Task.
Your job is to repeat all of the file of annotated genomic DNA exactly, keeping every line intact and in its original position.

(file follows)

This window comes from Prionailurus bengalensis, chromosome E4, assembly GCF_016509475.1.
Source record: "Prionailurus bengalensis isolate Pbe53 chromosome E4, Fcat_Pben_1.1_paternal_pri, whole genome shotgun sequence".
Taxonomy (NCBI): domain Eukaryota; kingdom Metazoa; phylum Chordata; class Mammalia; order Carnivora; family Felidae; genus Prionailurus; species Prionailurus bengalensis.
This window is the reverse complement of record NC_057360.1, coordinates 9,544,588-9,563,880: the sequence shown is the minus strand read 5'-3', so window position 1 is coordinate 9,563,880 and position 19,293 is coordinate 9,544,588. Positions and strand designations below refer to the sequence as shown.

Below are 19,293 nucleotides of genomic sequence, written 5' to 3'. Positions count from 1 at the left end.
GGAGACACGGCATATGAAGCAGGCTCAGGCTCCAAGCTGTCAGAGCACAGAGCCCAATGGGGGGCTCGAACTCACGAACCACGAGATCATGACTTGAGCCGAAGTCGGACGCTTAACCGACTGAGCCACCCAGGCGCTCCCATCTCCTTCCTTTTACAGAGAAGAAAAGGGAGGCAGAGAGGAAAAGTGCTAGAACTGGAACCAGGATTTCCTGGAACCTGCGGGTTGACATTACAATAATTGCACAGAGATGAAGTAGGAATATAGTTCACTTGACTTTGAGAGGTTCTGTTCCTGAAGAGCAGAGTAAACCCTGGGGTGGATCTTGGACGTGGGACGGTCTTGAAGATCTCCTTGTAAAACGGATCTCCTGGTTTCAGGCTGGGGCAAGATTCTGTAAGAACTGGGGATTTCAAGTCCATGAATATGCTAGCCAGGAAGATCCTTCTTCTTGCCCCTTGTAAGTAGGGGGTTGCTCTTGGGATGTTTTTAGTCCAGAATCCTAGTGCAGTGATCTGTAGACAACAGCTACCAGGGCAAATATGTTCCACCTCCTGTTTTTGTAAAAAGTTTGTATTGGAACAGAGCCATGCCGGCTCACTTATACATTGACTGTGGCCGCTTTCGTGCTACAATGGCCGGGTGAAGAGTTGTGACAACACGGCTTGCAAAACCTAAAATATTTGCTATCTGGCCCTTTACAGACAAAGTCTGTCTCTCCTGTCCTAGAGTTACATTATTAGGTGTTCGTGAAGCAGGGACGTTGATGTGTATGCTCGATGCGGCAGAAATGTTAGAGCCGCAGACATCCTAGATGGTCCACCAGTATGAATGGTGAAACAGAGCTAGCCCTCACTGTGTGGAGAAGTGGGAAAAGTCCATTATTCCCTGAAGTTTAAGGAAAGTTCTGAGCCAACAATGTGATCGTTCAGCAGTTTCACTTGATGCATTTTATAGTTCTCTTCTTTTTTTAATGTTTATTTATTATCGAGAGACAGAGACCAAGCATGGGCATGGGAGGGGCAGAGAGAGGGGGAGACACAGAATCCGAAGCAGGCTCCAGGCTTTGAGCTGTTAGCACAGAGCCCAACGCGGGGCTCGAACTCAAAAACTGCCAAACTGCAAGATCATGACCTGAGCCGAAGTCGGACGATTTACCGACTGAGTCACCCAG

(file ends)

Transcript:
This window comes from Prionailurus bengalensis, chromosome E4, assembly GCF_016509475.1.
Source record: "Prionailurus bengalensis isolate Pbe53 chromosome E4, Fcat_Pben_1.1_paternal_pri, whole genome shotgun sequence".
Taxonomy (NCBI): domain Eukaryota; kingdom Metazoa; phylum Chordata; class Mammalia; order Carnivora; family Felidae; genus Prionailurus; species Prionailurus bengalensis.
This window is the reverse complement of record NC_057360.1, coordinates 9,544,588-9,563,880: the sequence shown is the minus strand read 5'-3', so window position 1 is coordinate 9,563,880 and position 19,293 is coordinate 9,544,588. Positions and strand designations below refer to the sequence as shown.

Below are 19,293 nucleotides of genomic sequence, written 5' to 3'. Positions count from 1 at the left end.
GGAGACACGGCATATGAAGCAGGCTCAGGCTCCAAGCTGTCAGAGCACAGAGCCCAATGGGGGGCTCGAACTCACGAACCACGAGATCATGACTTGAGCCGAAGTCGGACGCTTAACCGACTGAGCCACCCAGGCGCTCCCATCTCCTTCCTTTTACAGAGAAGAAAAGGGAGGCAGAGAGGAAAAGTGCTAGAACTGGAACCAGGATTTCCTGGAACCTGCGGGTTGACATTACAATAATTGCACAGAGATGAAGTAGGAATATAGTTCACTTGACTTTGAGAGGTTCTGTTCCTGAAGAGCAGAGTAAACCCTGGGGTGGATCTTGGACGTGGGACGGTCTTGAAGATCTCCTTGTAAAACGGATCTCCTGGTTTCAGGCTGGGGCAAGATTCTGTAAGAACTGGGGATTTCAAGTCCATGAATATGCTAGCCAGGAAGATCCTTCTTCTTGCCCCTTGTAAGTAGGGGGTTGCTCTTGGGATGTTTTTAGTCCAGAATCCTAGTGCAGTGATCTGTAGACAACAGCTACCAGGGCAAATATGTTCCACCTCCTGTTTTTGTAAAAAGTTTGTATTGGAACAGAGCCATGCCGGCTCACTTATACATTGACTGTGGCCGCTTTCGTGCTACAATGGCCGGGTGAAGAGTTGTGACAACACGGCTTGCAAAACCTAAAATATTTGCTATCTGGCCCTTTACAGACAAAGTCTGTCTCTCCTGTCCTAGAGTTACATTATTAGGTGTTCGTGAAGCAGGGACGTTGATGTGTATGCTCGATGCGGCAGAAATGTTAGAGCCGCAGACATCCTAGATGGTCCACCAGTATGAATGGTGAAACAGAGCTAGCCCTCACTGTGTGGAGAAGTGGGAAAAGTCCATTATTCCCTGAAGTTTAAGGAAAGTTCTGAGCCAACAATGTGATCGTTCAGCAGTTTCACTTGATGCATTTTATAGTTCTCTTCTTTTTTTAATGTTTATTTATTATCGAGAGACAGAGACCAAGCATGGGCATGGGAGGGGCAGAGAGAGGGGGAGACACAGAATCCGAAGCAGGCTCCAGGCTTTGAGCTGTTAGCACAGAGCCCAACGCGGGGCTCGAACTCAAAAACTGCCAAACTGCAAGATCATGACCTGAGCCGAAGTCGGACGATTTACCGACTGAGTCACCCAG